Maybe I Just Haven’t Watched Enough National Geographic Specials, But Notice of Some of History’s Most Influential Persons Seems to Have Passed Me By.

Buying books for our online bookstore the other day, I crossed paths with a book called The 100: A Ranking of the Most Influential Persons in History. What’s not to like about such an audacious effort at picking and choosing?

The author is one Michael H. Hart, an astronomer. Obviously, Dr. Hart (Ph.D. from Princeton, Class of ’72) has a passion for reading about famous people and then ranking them according to his opinions of their impact on the world at large.

Checking with Wikipedia, I soon learned that Dr. Hart’s book was reprinted in 1992 (the version I have is the original edition, printed in 1978) and his rankings revised a small bit. But what fascinated me about his listing in the first edition was how many these luminaries I’d never heard of.

Nearly all of those whose names were a mystery to me were produced by Eastern or Middle Eastern cultures, and therein lies an important clue.

I assume that this blog is largely read, to the extent that it is read, by persons civilized, to the extent that we are civilized, in the West and not the East, as am I. And that the people I’d never heard of, you may not have heard of either. We can put that theory to the test easily enough. Here are the personalities I’d never heard of from Michael Hart’s original list of The 100 and a few words about why he awarded them such a distinction:

Ts’ai Lun: A Chinese believed to have invented paper about 100 A.D.

Shih Huang Ti: A Chinese emperor (238-210 B.C.) who augmented sweeping anti-feudalistic reforms influential right down to modern times.

‘Umar ibn al-Khattab: Perhaps the greatest of the Moslem caliphs. First opposed to Mohammad, he suddenly embraced him in a Saul of Tarsus-like conversion.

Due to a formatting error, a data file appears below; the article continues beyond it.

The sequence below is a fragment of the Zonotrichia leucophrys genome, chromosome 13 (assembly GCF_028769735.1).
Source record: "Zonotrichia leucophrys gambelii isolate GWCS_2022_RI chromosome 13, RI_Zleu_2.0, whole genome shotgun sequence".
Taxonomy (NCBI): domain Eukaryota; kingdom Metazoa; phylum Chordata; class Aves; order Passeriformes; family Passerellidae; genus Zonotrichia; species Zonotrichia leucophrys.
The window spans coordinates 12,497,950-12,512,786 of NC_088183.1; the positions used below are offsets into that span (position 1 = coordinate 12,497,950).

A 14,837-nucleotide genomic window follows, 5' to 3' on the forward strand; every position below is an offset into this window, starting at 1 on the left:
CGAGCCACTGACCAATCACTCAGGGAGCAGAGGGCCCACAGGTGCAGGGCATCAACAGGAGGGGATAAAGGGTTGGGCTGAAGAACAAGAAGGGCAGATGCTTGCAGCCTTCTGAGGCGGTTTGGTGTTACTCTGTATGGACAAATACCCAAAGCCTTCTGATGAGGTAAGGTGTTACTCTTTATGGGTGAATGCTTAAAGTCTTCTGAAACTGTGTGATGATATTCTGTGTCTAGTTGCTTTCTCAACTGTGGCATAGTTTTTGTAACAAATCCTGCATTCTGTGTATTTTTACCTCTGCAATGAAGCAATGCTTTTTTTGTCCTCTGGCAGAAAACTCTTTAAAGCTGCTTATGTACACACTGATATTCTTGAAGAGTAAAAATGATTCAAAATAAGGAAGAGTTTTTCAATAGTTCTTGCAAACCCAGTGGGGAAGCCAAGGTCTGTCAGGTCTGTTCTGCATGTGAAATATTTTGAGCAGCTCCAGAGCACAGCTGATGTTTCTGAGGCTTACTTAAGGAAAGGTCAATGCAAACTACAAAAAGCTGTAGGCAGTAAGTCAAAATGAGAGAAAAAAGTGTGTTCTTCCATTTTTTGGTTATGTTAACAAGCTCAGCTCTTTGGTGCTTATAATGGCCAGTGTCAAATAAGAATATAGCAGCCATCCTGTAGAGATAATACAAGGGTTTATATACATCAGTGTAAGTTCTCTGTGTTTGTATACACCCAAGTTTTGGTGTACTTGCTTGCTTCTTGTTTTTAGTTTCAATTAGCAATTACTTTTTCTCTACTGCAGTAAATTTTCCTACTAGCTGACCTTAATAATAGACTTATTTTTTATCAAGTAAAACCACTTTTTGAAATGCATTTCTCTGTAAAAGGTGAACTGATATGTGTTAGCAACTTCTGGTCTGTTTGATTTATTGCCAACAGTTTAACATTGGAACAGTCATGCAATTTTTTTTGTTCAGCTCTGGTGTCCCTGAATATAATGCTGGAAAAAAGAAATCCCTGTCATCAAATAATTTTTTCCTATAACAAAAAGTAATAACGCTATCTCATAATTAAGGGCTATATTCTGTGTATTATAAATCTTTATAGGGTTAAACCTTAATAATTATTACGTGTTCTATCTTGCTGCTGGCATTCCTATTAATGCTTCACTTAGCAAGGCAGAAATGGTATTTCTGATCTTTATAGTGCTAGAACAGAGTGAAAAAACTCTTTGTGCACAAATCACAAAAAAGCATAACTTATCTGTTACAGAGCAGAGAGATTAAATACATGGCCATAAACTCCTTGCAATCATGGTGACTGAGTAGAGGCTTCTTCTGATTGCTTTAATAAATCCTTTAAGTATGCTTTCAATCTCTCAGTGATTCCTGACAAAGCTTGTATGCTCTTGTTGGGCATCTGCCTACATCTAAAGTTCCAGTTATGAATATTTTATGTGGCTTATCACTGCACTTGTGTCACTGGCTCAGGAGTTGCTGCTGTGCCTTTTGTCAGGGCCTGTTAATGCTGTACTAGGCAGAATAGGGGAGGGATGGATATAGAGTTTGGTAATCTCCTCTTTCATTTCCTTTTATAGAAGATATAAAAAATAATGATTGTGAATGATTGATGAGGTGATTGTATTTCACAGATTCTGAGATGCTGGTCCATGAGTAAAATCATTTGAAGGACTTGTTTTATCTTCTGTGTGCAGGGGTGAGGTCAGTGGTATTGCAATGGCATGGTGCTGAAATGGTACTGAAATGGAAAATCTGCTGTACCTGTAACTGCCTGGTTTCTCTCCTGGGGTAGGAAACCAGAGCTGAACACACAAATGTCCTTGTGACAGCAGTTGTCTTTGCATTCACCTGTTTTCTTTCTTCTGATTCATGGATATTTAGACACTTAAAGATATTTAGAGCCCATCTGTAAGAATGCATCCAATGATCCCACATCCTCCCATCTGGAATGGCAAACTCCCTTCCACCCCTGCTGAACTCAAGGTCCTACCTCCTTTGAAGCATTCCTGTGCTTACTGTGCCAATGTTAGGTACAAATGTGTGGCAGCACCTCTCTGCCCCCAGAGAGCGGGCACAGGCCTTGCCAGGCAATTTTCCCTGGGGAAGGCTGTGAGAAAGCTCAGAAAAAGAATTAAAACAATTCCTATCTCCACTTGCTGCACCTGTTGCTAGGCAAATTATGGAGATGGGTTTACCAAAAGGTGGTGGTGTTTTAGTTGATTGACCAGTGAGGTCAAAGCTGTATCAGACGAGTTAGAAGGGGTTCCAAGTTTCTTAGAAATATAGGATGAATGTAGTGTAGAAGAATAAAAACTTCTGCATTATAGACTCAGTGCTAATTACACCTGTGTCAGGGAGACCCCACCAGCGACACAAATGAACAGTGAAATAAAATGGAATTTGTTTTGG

Asoka: Probably the most important monarch in the history of India (ascended to the throne about 273 B.C).

Sui Wen Ti: The Charlemagne of China in that he reunited the country in the sixth century after hundreds of years of division.

Mani: Founder in the third century of Manichaeism, a religion synthesizing ideas from other religions that spread worldwide and held influence for about a millennium.

Mencius: Born about 371 B.C., a philosopher who was the most important successor to Confucius.

Mahavira: A contemporary of Gautama Buddha who developed the nonviolence-oriented Jainist religion, which strongly influenced Gandhi.

As for changes in Hart’s 1992 edition, Wikipedia notes, “Chief among these revisions was the demotion of figures associated with Communism, such as Vladimir Lenin and Mao Zedong, and the introduction of Mikhail Gorbachev. Hart took sides in the Shakespearean authorship issue and substituted Edward de Vere, 17th Earl of Oxford for William Shakespeare. Hart also substituted Niels Bohr and Henri Becquerel with Ernest Rutherford, thus correcting an error in the first edition. Henry Ford was also promoted from the “Honorary Mentions” list, replacing Pablo Picasso. Finally, some of the rankings were re-ordered, while no one listed in the top ten changed position.”

Hart’s book (which is now rare and pricey) can be ordered here: The 100: A Ranking of the Most Influential Persons in History

Go here for the Wikipedia item: The 100

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